Thank you, guests, for coming here. I want to tell you that normally we really get along--really well.
Voices: Oh, oh!
Mr. Dave Van Kesteren: I want to make clarification on the tax part; I owe this to my good friend, Dan McTeague. It's probably more like 25%, because some of that tax is already taken at the refinery. That's just to get the facts straight.
I do want to say something else, too, just in line with what Mr. Lake said. The intent of the bill--I think, Ms. Savage, you laid that out very well--is consumer confidence.
You know, not to lay any charge here, it's human nature; I think it's probably safe to say that if the findings indicate that the leaning is toward the benefit of the retailer, that, to me, probably means that if you have a faulty pump, you're going to find out really quickly if it's costing you money. And if it's not, there is a tendency--we can turn a blind eye to this, but it's just human nature--to let this thing go.
I think what the bill says, and I think what the minister was saying at the same time, too, is that if you're allowing this to happen, we're going to catch you.
The other point, of course, is that this bill encompasses much more than gasoline, but gasoline is the thing that people tend to zero in on.
To drive my point home, I was thinking of an example of how this bill probably reflects other bills, and it's the Accountability Act. This is an act that basically has stripped the members of Parliament from being unduly influenced by any group.
I think we can all agree--Mr. McTeague, I'm sure, would certainly agree--that when we come to this committee, when we have the witnesses sitting in front of us, by and large we pretty much can see a clear vision as to where we're going to go.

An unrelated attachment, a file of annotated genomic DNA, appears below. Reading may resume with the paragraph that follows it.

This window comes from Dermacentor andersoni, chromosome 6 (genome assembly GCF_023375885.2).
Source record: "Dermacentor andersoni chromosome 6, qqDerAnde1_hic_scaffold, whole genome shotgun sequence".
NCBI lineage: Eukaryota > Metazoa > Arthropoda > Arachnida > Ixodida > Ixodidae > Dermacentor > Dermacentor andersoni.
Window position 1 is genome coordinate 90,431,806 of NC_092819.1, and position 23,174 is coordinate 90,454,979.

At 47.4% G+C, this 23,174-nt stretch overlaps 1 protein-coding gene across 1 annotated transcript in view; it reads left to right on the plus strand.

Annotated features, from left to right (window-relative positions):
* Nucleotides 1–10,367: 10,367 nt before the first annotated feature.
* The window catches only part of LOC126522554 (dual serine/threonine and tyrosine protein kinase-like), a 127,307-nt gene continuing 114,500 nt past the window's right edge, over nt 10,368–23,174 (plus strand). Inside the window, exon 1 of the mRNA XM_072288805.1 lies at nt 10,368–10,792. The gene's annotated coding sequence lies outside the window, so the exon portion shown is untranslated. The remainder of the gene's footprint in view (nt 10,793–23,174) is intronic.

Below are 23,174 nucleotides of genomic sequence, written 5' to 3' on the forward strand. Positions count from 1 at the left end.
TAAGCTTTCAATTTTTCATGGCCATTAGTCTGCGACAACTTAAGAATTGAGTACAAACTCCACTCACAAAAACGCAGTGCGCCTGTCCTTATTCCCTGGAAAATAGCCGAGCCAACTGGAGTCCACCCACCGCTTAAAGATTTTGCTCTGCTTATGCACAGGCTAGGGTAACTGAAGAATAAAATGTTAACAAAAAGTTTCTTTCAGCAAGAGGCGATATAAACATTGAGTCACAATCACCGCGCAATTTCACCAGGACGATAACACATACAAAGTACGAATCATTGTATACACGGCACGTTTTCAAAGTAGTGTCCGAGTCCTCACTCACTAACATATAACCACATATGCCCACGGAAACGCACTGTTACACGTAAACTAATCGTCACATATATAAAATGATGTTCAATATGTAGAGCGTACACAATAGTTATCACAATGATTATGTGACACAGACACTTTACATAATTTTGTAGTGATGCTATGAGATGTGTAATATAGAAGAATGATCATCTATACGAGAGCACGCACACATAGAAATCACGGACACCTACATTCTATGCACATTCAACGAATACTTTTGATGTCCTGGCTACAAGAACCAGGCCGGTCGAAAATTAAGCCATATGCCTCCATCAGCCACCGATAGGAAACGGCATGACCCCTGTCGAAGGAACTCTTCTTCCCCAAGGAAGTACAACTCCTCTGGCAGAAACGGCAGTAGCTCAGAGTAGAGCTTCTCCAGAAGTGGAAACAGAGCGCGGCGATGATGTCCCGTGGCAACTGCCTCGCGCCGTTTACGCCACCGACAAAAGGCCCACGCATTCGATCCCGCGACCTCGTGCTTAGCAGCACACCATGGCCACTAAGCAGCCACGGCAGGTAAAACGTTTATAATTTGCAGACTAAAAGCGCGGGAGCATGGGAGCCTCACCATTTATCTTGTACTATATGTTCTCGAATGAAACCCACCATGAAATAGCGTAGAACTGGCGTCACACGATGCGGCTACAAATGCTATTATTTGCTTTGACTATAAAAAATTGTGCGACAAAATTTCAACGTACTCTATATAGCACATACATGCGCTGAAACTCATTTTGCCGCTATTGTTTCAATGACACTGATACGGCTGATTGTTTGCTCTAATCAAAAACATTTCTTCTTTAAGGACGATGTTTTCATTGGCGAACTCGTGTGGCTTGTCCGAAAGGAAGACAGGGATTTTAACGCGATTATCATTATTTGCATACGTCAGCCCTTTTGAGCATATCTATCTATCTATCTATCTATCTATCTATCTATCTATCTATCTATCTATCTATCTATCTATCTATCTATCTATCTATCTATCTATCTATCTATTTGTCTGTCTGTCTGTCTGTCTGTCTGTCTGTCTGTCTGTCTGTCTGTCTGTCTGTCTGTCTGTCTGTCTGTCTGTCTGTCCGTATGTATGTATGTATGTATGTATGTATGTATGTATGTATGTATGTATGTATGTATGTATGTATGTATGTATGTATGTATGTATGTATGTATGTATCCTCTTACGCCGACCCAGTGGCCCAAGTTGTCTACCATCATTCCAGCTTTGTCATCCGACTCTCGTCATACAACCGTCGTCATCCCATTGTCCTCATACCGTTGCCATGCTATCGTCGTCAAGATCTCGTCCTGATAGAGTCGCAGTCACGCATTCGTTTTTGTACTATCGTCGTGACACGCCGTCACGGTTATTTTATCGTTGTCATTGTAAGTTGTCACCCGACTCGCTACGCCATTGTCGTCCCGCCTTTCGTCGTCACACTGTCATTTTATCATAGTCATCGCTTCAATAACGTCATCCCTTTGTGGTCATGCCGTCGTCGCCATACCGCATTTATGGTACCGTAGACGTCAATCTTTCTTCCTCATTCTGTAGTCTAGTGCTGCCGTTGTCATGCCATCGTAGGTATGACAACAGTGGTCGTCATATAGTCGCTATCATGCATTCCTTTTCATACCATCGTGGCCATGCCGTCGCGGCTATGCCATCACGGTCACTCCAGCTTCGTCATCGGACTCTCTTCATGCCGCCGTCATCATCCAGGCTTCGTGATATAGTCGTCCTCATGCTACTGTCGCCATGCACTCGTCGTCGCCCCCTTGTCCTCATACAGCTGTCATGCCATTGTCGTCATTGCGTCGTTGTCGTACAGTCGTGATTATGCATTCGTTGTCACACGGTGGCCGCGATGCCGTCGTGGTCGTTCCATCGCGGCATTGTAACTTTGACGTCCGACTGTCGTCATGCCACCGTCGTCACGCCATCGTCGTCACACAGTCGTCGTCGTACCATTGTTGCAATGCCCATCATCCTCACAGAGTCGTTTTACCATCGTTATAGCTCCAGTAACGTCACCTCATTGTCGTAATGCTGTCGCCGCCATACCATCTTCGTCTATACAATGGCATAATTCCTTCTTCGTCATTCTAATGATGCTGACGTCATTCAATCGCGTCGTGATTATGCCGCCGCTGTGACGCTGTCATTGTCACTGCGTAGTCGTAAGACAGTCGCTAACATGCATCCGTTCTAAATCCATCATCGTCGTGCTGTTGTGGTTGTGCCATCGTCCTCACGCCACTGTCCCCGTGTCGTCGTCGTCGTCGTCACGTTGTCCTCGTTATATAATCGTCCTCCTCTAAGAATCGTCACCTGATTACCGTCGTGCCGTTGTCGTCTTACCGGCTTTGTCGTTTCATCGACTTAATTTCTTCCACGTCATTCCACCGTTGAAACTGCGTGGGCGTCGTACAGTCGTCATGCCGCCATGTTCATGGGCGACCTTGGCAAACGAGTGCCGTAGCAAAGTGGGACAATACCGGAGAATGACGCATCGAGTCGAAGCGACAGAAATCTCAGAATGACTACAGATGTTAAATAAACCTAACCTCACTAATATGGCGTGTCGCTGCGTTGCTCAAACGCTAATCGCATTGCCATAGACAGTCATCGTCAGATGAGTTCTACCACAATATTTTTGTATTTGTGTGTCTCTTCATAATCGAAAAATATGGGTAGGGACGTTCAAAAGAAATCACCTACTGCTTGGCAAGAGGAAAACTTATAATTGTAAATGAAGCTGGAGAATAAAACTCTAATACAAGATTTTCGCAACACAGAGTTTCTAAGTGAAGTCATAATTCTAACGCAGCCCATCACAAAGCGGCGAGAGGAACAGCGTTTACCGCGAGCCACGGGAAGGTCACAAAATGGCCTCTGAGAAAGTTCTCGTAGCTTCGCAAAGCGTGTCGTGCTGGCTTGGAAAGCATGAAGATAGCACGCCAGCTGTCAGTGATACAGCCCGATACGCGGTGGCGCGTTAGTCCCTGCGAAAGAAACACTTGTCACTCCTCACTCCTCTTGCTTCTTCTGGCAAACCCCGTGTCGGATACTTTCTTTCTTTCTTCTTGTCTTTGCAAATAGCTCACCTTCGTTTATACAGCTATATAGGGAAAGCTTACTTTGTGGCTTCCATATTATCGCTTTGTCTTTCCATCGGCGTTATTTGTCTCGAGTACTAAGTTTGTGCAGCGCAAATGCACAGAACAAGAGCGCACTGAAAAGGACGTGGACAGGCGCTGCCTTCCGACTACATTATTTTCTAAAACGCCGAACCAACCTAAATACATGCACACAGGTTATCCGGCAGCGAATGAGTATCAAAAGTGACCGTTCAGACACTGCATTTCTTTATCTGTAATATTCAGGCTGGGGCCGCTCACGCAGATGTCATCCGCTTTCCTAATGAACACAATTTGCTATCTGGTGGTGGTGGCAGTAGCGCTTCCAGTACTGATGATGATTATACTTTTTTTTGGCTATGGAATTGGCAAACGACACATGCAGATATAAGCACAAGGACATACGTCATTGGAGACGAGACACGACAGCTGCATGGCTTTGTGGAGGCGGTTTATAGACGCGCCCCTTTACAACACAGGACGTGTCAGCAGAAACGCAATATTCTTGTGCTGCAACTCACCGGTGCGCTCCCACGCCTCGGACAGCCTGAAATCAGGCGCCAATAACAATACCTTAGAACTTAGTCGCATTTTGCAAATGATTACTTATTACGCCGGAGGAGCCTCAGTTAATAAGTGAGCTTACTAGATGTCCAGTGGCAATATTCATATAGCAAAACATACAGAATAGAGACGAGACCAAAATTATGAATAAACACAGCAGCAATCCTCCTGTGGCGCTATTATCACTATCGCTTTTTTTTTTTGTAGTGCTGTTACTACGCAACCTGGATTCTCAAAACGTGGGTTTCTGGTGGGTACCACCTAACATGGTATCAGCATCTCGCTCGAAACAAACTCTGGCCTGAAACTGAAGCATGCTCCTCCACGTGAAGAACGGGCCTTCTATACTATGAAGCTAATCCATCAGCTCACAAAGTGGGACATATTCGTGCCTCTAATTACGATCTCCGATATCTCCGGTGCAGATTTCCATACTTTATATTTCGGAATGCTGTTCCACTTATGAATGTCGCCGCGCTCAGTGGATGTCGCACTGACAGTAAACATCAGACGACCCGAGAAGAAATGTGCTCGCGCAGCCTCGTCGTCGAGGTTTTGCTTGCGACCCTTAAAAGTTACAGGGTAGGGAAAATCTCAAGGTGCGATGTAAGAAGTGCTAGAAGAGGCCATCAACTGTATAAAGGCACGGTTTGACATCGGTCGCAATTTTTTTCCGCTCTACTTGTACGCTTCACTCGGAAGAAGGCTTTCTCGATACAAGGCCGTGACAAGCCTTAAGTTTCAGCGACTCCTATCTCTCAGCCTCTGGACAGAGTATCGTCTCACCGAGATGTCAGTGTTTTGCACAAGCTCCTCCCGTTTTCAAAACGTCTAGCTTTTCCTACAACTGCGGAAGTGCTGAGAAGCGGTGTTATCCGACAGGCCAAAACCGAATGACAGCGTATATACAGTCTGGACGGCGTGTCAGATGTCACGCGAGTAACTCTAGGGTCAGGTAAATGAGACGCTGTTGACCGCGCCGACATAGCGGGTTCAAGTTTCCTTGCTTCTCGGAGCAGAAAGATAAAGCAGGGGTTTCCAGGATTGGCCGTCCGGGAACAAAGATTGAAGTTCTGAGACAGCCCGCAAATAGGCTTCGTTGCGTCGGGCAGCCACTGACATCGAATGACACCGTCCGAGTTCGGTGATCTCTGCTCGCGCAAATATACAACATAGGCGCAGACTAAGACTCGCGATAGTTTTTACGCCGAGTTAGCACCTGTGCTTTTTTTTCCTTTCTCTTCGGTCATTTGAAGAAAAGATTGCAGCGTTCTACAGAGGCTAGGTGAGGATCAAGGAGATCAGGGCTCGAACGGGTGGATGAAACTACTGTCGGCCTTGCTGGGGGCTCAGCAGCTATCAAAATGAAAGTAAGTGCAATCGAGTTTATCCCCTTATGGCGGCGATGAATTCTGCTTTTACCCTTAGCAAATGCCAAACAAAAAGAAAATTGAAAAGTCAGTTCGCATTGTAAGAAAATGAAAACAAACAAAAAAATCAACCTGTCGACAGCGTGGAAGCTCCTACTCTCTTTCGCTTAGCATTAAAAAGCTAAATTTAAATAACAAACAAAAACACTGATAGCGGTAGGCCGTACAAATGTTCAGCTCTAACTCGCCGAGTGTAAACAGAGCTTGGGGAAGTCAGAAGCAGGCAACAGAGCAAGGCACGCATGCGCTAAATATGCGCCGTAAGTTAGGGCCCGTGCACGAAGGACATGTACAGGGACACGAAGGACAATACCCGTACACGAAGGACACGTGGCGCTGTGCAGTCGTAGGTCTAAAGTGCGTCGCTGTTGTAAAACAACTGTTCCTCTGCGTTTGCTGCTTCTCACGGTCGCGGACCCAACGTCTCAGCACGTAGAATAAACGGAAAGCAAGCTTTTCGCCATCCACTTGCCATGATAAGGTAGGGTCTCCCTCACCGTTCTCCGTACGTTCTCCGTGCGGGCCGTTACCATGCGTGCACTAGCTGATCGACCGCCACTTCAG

Oftentimes we're accused by the other side of being on the banks' side, or big oil. Well, that's absolute nonsense. There was a time when a member of Parliament could be solely funded by one group. That was very dangerous. The Accountability Act says you can no longer take money from organizations. You can no longer take money from unions. You can only take money from people like your mom and your dad and your brother and your sister. They maybe will give you that top-notch amount, but for the most part it's $100 here and $100 there. We all have to struggle to get to that point where we can run a campaign.
The end result is that when we sit, especially in this committee, we get a pretty good idea of what has to be done--and it's to the benefit of the consumer. I just wanted to point that out.
I commend you, too, Ms. Savage, for pointing out that this is more about consumer confidence, just as the Accountability Act was about confidence for politicians. We can all go out to our ridings now and say, “You know what? I'm not influenced by this group or by that group. They have no bearing on what my decision is.”
So this is to your benefit. When I think about what needs to be done in Parliament and when I think about what acts need to be passed, I'm thinking about the benefit to the consumer. I think we've demonstrated that very well in this committee. For the most part, at the end of the day, we all have the benefit of our voters in mind.
I don't know if that really asks for a comment from you. I think you've pretty much laid out the facts. But doesn't this act--not to lay any charge or to condemn any retailer--guarantee, or at least give us some consumer confidence, that if there is a pump, the onus now will be, “I'd better get that thing fixed”?
Thank you very much, Mr. Chair.
Thank you to our witnesses for being here this morning.